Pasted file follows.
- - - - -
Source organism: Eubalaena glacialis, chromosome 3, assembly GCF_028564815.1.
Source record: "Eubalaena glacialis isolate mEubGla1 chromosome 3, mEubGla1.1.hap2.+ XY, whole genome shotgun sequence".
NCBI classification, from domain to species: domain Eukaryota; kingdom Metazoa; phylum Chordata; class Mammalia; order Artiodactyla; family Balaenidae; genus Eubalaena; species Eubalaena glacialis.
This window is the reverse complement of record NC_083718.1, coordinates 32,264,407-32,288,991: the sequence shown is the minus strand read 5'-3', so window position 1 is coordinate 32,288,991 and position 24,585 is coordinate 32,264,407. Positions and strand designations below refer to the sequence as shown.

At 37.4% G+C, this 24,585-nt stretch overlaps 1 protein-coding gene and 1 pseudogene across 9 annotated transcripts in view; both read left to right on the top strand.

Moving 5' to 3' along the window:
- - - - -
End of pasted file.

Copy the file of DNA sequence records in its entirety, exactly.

Source organism: Eubalaena glacialis, chromosome 3, assembly GCF_028564815.1.
Source record: "Eubalaena glacialis isolate mEubGla1 chromosome 3, mEubGla1.1.hap2.+ XY, whole genome shotgun sequence".
NCBI classification, from domain to species: domain Eukaryota; kingdom Metazoa; phylum Chordata; class Mammalia; order Artiodactyla; family Balaenidae; genus Eubalaena; species Eubalaena glacialis.
This window is the reverse complement of record NC_083718.1, coordinates 32,264,407-32,288,991: the sequence shown is the minus strand read 5'-3', so window position 1 is coordinate 32,288,991 and position 24,585 is coordinate 32,264,407. Positions and strand designations below refer to the sequence as shown.

At 37.4% G+C, this 24,585-nt stretch overlaps 1 protein-coding gene and 1 pseudogene across 9 annotated transcripts in view; both read left to right on the top strand.

Moving 5' to 3' along the window: